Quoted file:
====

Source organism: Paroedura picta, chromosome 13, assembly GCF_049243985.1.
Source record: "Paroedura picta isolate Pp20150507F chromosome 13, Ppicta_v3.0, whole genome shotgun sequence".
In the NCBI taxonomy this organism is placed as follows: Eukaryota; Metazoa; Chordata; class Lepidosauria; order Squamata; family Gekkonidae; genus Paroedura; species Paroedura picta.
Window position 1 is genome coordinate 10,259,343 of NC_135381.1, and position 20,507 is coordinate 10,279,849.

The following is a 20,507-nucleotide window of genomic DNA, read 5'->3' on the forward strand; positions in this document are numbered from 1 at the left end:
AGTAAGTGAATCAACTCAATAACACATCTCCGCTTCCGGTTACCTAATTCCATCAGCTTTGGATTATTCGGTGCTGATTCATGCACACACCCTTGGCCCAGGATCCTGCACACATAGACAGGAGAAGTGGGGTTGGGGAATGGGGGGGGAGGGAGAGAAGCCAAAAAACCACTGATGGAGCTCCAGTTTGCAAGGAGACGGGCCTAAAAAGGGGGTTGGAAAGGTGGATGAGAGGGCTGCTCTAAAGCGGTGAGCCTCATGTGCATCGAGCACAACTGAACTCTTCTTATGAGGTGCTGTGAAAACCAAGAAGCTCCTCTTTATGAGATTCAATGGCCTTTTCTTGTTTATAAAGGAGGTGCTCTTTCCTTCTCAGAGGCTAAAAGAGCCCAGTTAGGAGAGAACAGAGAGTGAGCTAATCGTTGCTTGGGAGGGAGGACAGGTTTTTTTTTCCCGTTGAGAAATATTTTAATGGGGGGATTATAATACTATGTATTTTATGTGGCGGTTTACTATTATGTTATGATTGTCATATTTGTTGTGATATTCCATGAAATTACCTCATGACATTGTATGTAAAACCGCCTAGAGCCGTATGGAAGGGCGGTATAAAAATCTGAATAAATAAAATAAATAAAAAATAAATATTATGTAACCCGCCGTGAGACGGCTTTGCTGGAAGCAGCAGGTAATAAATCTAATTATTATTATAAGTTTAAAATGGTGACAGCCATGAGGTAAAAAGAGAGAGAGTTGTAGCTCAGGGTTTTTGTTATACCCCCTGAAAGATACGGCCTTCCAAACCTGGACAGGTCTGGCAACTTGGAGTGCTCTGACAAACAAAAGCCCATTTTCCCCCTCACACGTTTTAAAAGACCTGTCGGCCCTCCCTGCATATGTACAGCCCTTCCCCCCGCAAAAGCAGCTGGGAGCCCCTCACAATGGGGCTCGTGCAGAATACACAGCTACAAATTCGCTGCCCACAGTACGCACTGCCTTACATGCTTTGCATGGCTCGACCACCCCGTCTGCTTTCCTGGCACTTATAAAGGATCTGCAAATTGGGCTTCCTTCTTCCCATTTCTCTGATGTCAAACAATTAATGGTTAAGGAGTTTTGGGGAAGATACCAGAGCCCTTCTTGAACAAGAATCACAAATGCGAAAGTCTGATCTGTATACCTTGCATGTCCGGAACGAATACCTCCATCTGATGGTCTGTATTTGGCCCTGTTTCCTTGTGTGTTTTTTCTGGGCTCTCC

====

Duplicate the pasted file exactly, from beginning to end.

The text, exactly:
Source organism: Paroedura picta, chromosome 13, assembly GCF_049243985.1.
Source record: "Paroedura picta isolate Pp20150507F chromosome 13, Ppicta_v3.0, whole genome shotgun sequence".
In the NCBI taxonomy this organism is placed as follows: Eukaryota; Metazoa; Chordata; class Lepidosauria; order Squamata; family Gekkonidae; genus Paroedura; species Paroedura picta.
Window position 1 is genome coordinate 10,259,343 of NC_135381.1, and position 20,507 is coordinate 10,279,849.

The following is a 20,507-nucleotide window of genomic DNA, read 5'->3' on the forward strand; positions in this document are numbered from 1 at the left end:
AGTAAGTGAATCAACTCAATAACACATCTCCGCTTCCGGTTACCTAATTCCATCAGCTTTGGATTATTCGGTGCTGATTCATGCACACACCCTTGGCCCAGGATCCTGCACACATAGACAGGAGAAGTGGGGTTGGGGAATGGGGGGGGAGGGAGAGAAGCCAAAAAACCACTGATGGAGCTCCAGTTTGCAAGGAGACGGGCCTAAAAAGGGGGTTGGAAAGGTGGATGAGAGGGCTGCTCTAAAGCGGTGAGCCTCATGTGCATCGAGCACAACTGAACTCTTCTTATGAGGTGCTGTGAAAACCAAGAAGCTCCTCTTTATGAGATTCAATGGCCTTTTCTTGTTTATAAAGGAGGTGCTCTTTCCTTCTCAGAGGCTAAAAGAGCCCAGTTAGGAGAGAACAGAGAGTGAGCTAATCGTTGCTTGGGAGGGAGGACAGGTTTTTTTTTCCCGTTGAGAAATATTTTAATGGGGGGATTATAATACTATGTATTTTATGTGGCGGTTTACTATTATGTTATGATTGTCATATTTGTTGTGATATTCCATGAAATTACCTCATGACATTGTATGTAAAACCGCCTAGAGCCGTATGGAAGGGCGGTATAAAAATCTGAATAAATAAAATAAATAAAAAATAAATATTATGTAACCCGCCGTGAGACGGCTTTGCTGGAAGCAGCAGGTAATAAATCTAATTATTATTATAAGTTTAAAATGGTGACAGCCATGAGGTAAAAAGAGAGAGAGTTGTAGCTCAGGGTTTTTGTTATACCCCCTGAAAGATACGGCCTTCCAAACCTGGACAGGTCTGGCAACTTGGAGTGCTCTGACAAACAAAAGCCCATTTTCCCCCTCACACGTTTTAAAAGACCTGTCGGCCCTCCCTGCATATGTACAGCCCTTCCCCCCGCAAAAGCAGCTGGGAGCCCCTCACAATGGGGCTCGTGCAGAATACACAGCTACAAATTCGCTGCCCACAGTACGCACTGCCTTACATGCTTTGCATGGCTCGACCACCCCGTCTGCTTTCCTGGCACTTATAAAGGATCTGCAAATTGGGCTTCCTTCTTCCCATTTCTCTGATGTCAAACAATTAATGGTTAAGGAGTTTTGGGGAAGATACCAGAGCCCTTCTTGAACAAGAATCACAAATGCGAAAGTCTGATCTGTATACCTTGCATGTCCGGAACGAATACCTCCATCTGATGGTCTGTATTTGGCCCTGTTTCCTTGTGTGTTTTTTCTGGGCTCTCC